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In Laos, I’ve found that the true heart of Luang Prabang is just around the corner.

The universal greeting here in Laos seems to always be delivered with a smile that can melt the gruffest exterior and fill you with a warm glow that will last through the day.  Luang Prabang, the former capital of the kingdom of Laos and a UNESCO world heritage site, offers a magical spot to immerse yourself in the rich heritage of this country and culture.

As you gaze to the horizon, you see mountains shrouded in mist and slow muddy rivers that surround this city of approximately 56,000 in north central Laos.  But the defining image of Luang Prabang are temple complexes called Wats.  In fact Luang Prabang, literally means “Royal Buddha Image” and while most outsiders would not realize it, the “city” actually comprises more than a score of villages.  Each Wat is supported by a single village, a community of households devoted to its upkeep and the support of a monastery filled with novices, monks and the lead abbot.

I could post a hundred images and only scratch the surface but here are a few from my walk today.

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As you can imagine, that beauty attracts many many tourists.  Don’t get me wrong, I embrace that I am among their ranks.  The guest houses, coffee shops, restaurants, and markets here offer conveniences and services that I fully appreciate.  But I’ve found that the true heart of Luang Prabang is just around the corner.

You should enjoy the markets offering crafts, souvenirs and street food, but it was down a small alleyway that I ran across stands selling items few tourists would even glance at that were filled with locals doing their daily shopping.  It is here that I take a deep breath and soak in the scene.

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img_9087660b8127-370e-4917-bd5a-c9e7b48e0d70The morning tradition of alms giving that my friend Tony portrayed in his blog post can remind you of Disney world waiting for the parade as tour buses bring in crowds jostling to get a better spot for a picture.  Walk two blocks and you will see grandmothers sweeping the streets and setting out their lone stools to humbly wait to offer small amounts of sticky rice for the monks’ sustenance later in the day.  It is here that you feel a tradition that carries the weight of history and reverence.  It is here you stand silently and appreciate the blessing of being present.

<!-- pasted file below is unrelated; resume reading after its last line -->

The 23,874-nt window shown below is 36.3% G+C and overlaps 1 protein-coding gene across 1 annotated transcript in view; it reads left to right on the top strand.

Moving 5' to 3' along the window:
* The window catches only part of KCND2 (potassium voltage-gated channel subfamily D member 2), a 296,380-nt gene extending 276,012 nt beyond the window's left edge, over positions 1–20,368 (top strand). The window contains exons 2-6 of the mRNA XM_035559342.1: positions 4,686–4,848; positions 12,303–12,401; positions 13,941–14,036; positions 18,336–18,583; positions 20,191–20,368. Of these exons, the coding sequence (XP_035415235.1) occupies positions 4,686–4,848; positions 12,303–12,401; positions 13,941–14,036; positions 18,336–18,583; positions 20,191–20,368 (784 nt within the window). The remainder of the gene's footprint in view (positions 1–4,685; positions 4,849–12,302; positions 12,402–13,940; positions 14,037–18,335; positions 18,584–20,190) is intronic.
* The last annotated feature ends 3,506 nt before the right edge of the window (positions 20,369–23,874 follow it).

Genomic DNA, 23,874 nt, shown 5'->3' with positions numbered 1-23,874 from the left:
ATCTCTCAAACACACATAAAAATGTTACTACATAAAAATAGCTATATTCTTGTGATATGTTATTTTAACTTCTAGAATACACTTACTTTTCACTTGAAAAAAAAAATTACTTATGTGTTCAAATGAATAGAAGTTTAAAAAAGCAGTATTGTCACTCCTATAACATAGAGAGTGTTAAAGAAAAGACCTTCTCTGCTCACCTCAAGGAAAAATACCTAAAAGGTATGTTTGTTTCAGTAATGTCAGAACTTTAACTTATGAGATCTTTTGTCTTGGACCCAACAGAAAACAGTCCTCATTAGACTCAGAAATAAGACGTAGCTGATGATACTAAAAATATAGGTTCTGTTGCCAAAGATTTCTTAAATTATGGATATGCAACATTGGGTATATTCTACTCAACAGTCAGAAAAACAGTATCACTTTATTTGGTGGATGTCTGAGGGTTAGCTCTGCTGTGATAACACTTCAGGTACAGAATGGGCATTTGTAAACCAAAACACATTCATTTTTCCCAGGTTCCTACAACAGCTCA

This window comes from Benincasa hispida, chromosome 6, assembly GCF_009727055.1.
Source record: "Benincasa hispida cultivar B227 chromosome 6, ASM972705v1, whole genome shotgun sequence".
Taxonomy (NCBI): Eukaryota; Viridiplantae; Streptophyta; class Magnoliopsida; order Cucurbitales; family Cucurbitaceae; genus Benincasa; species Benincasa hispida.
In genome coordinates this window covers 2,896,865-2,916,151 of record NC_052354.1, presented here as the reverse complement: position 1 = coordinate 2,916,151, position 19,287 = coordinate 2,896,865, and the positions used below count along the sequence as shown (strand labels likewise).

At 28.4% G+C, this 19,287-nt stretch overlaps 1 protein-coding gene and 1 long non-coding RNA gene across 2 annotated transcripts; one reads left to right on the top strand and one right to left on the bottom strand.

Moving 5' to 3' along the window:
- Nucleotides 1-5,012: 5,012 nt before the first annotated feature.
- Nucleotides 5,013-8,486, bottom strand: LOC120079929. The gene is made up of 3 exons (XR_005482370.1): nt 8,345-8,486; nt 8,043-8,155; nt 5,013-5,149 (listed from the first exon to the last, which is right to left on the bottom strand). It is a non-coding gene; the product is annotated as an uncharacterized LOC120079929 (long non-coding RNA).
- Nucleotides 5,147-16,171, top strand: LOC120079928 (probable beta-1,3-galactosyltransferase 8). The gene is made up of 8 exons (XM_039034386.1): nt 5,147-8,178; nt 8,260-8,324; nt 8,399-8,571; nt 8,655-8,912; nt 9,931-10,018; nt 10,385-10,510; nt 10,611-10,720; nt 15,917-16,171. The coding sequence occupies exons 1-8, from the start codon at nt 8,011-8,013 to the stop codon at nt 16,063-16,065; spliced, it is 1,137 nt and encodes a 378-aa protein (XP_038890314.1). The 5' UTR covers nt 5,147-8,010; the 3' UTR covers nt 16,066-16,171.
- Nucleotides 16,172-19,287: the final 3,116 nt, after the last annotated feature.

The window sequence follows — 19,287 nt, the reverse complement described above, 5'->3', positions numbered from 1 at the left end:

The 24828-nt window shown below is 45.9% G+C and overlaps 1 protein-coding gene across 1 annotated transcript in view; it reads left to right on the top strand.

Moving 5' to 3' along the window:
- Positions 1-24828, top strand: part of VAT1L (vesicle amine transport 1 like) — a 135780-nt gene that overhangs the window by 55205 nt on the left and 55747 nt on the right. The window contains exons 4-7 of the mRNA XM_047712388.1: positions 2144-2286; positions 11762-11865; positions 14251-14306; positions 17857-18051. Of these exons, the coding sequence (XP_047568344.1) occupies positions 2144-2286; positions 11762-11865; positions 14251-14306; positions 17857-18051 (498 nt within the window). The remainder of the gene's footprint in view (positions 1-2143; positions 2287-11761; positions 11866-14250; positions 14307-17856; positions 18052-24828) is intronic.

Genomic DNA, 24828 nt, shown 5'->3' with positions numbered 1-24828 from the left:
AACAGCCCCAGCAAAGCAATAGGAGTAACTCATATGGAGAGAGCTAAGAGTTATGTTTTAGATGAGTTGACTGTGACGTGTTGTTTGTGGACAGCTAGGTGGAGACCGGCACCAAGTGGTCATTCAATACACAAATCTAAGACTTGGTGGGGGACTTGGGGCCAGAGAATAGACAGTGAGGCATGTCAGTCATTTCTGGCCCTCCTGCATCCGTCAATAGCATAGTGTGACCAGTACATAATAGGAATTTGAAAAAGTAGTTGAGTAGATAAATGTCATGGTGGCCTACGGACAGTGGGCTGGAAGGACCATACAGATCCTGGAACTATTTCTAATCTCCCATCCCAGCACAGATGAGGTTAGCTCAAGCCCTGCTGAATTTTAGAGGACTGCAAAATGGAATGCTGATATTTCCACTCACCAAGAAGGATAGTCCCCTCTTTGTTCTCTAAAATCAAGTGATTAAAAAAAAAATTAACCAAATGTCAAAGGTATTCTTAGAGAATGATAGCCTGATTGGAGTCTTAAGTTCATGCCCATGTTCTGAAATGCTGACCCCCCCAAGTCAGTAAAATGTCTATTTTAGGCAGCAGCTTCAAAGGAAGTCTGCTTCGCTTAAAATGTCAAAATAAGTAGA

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These experiences have led me to seek out opportunities to step off the tourist track and meet individually with former novices to talk about life in a Wat, take a cooking class with Tony from a local chef to learn how to prepare traditional dishes and volunteer to teach English with students honing their skills.  More on those experiences in my next post.

Sài Gòn and Sensory Overload

Sài Gòn — It is overwhelming  It is exhilarating.  It is life.  And I am loving every moment.

I’m sitting in my room only 72 hours after landing in Sài Gòn.  (Hồ Chí Minh city is the official name but most people we have run into refer to it with the name that I grew up with in newscasts).  It has been a whirlwind.

We hit the ground running despite spending 25 hours in transit.  After our plane landed around 11am local time, we took a couple hours to drop off our bags and shower before heading off on two motorbikes with local guides for a tour of street food in four of Sài Gòn’s districts.  Tony and I will both be blogging on that later but it was the perfect immersion.  We got FAR from typical tourist haunts, tried a wide variety of Vietnamese delicacies and got a real sense of the city.